Top tech firms call for worldwide surveillance reform

Top technology firms have joined forces to call for urgent reforms of all internet surveillance programmes

Top technology firms have joined forces to call for urgent reforms of all internet surveillance programmes such as Prism in the US, and Tempora in the UK.

Google, Apple, Facebook, Twitter, AOL, Microsoft, LinkedIn, and Yahoo, have formed an alliance called Reform Government Surveillance group.

The group has written a letter to the US President and Congress which contends that current internet surveillance "undermines” freedom.

The letter says documents leaked by whistleblower Edward Snowden “highlighted the urgent need to reform government surveillance practices worldwide.

"The balance in many countries has tipped too far in favour of the state and away from the rights of the individual,” the letter says.

The firms are concerned that public loss of trust in technology will hurt their businesses, and are calling on governments to help restore that trust.

In related efforts to distance themselves from US and UK internet surveillance programmes, Microsoft, Twitter and Yahoo have introduced advanced encryption methods to protect customer data.

Microsoft, Yahoo and Google have also published transparency reports on the overall number of government requests for data, as well as pushing for the right to publish more details on such requests.

The new alliance has also drawn up a list of five reform principles, according to the Guardian, which call on governments to limit surveillance to specific, known users for lawful purposes.

They say governments should not undertake bulk data collection of internet communications and that requests for companies to hand over individual data should be limited by new rules.

These rules should balance the “need for the data in limited circumstances, users’ reasonable privacy interests, and the impact on trust in the internet”.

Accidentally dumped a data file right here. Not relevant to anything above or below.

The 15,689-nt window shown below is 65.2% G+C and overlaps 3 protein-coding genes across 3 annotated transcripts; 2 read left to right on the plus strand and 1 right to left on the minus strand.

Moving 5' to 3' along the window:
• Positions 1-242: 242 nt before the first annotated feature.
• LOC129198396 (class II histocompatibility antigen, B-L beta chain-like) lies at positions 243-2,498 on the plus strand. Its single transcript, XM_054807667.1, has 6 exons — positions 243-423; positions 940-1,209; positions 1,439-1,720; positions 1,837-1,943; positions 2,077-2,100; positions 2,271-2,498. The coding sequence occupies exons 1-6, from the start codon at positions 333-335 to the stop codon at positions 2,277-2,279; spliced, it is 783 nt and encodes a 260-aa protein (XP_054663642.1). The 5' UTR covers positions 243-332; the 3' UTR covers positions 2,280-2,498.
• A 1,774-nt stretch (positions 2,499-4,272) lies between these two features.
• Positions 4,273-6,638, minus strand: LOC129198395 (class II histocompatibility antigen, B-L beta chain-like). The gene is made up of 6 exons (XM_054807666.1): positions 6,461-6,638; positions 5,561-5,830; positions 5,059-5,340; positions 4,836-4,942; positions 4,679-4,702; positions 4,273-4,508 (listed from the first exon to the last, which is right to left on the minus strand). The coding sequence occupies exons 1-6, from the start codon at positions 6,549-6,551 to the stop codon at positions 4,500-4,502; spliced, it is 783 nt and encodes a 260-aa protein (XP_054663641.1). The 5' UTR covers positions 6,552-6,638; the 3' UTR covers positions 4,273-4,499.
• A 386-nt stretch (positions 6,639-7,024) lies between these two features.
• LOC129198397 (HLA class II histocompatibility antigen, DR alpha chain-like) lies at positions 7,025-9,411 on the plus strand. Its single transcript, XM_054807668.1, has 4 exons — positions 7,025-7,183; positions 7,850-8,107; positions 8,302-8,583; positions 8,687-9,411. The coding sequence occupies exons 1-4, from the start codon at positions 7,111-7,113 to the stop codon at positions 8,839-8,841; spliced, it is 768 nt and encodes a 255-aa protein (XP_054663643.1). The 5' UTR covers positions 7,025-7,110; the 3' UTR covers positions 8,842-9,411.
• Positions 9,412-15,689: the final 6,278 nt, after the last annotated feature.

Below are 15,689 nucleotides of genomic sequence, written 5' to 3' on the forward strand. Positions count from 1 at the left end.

Reacting to news of the technology alliance, Malcolm Rifkind, the chair of the parliamentary intelligence and security committee, told the BBC Radio 4 Today programme that the onus is on governments to ensure surveillance laws are proportionate.

"I think the issue we all want to address is of proportionality. The onus has to be on government to decide what the policy should be,” he said.

Nick Pickles, director of civil liberties group Big Brother Watch, said: “There can be no doubt that the surveillance laws of Britain, the US or many other countries around the world are not fit for an internet age. Britain's own laws were written before many of these companies even existed.
“Governments should not need to be told by private businesses that it is wrong to collect data on every citizen, through secret processes subject to little or no oversight. Sadly that is the position we find ourselves in.

“This statement of principles, by some of the world’s biggest companies, is a watershed moment and one that cannot go ignored in any country that regards itself as a democracy.
“These businesses represent billions of dollars of global revenue, highlighting the significant risk to the digital economy of those nations who do not take concerns about web surveillance seriously,” said Pickles.

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